EPS halts construction of its first solar power plant

EPS halts construction of its first solar power plant

Photo: loufre from Pixabay


May 13, 2022






May 13, 2022





Serbia’s power utility Elektroprivreda Srbije (EPS) has suspended the construction of its first solar power plant Petka, with a capacity of 9.95 megawatts (MW), citing lack of funds.

The tender for the construction of the Petka solar power plant at the external tailings dump of the Ćirikovac coal mine in the Kostolac basin was announced in January. One offer was received, assessed as acceptable, and the signing of a contract proposed. However, at the end of April, EPS decided to stop the deal.

EPS said its management informed the company’s public procurement commission that “there are no funds available for this purpose.”

All available funds are directed to the production of coal and electricity

Having in mind the current situation in the region, and within EPS, as well as the prices of oil, gasoline, coal and electricity, the company would use all available funds to maintain production of coal and electricity, the decision reads.

EPS declined to comment. Of note, at the end of April the company has decided to postpone the reconstruction of three units in coal power plants TENT A1 and TENT A2.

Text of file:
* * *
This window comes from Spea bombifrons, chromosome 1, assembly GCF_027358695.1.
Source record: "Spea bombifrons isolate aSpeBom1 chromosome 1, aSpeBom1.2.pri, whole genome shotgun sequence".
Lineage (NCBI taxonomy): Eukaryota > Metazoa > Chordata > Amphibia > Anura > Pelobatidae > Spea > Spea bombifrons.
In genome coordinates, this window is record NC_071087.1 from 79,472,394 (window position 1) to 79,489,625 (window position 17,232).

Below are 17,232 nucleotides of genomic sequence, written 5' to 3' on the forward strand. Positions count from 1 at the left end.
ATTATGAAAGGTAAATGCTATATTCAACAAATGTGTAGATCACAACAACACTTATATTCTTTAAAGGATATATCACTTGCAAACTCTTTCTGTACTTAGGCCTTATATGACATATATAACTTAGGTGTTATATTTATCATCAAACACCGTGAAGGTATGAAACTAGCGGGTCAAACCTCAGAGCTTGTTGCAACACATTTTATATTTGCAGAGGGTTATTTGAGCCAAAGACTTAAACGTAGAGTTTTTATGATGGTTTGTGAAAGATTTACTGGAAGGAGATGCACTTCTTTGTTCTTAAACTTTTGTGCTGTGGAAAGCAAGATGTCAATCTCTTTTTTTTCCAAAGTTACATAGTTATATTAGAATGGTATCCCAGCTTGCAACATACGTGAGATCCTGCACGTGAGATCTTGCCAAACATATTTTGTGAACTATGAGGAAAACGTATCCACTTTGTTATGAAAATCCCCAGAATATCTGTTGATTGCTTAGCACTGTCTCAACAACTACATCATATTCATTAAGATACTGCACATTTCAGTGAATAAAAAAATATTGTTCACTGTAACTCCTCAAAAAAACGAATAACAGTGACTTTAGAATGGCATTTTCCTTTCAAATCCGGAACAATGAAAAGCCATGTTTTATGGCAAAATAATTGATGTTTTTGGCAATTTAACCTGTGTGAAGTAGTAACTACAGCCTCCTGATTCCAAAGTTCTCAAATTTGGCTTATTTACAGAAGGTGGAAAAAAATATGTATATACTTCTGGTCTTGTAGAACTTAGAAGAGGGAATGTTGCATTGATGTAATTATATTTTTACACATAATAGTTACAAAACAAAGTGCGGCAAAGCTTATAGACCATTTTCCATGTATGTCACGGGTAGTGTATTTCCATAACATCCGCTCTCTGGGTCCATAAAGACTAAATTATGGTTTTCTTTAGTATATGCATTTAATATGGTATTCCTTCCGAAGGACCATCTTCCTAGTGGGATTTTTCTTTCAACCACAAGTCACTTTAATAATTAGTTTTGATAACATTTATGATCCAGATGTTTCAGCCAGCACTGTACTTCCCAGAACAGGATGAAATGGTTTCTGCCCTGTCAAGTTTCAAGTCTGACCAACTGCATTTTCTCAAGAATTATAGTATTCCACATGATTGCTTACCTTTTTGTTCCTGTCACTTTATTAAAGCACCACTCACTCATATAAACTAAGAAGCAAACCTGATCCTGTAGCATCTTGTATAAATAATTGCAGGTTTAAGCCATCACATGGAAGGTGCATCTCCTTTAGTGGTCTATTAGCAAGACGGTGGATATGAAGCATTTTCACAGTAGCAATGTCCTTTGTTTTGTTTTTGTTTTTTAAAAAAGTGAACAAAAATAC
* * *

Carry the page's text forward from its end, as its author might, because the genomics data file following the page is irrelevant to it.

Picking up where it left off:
It is obvious that the collapse of coal and electricity production in EPS in December last year caused huge financial issues. It was officially announced that from December 12, when the collapse of coal power plants began, which was reflected in reduced production by up to 60 percent, until April 20, EPS had to import 2.23 terawatt-hours (TWh) of electricity, worth EUR 530.7 million in total.

EPS imported electricity worth EUR 531 million last winter

If there was no collapse, EPS would not have spent such an amount. But it is not the last of its troubles, because the utility still imports electricity even though it regularly exported it in the current period in previous years.

On top of all that, it has to import four million tons of coal by the end of next year as production weakened, bringing another unplanned expense, estimated at several hundred million euros.

Importing electricity and coal would not be such a challenge if prices had not increased by several times due to the energy crisis.

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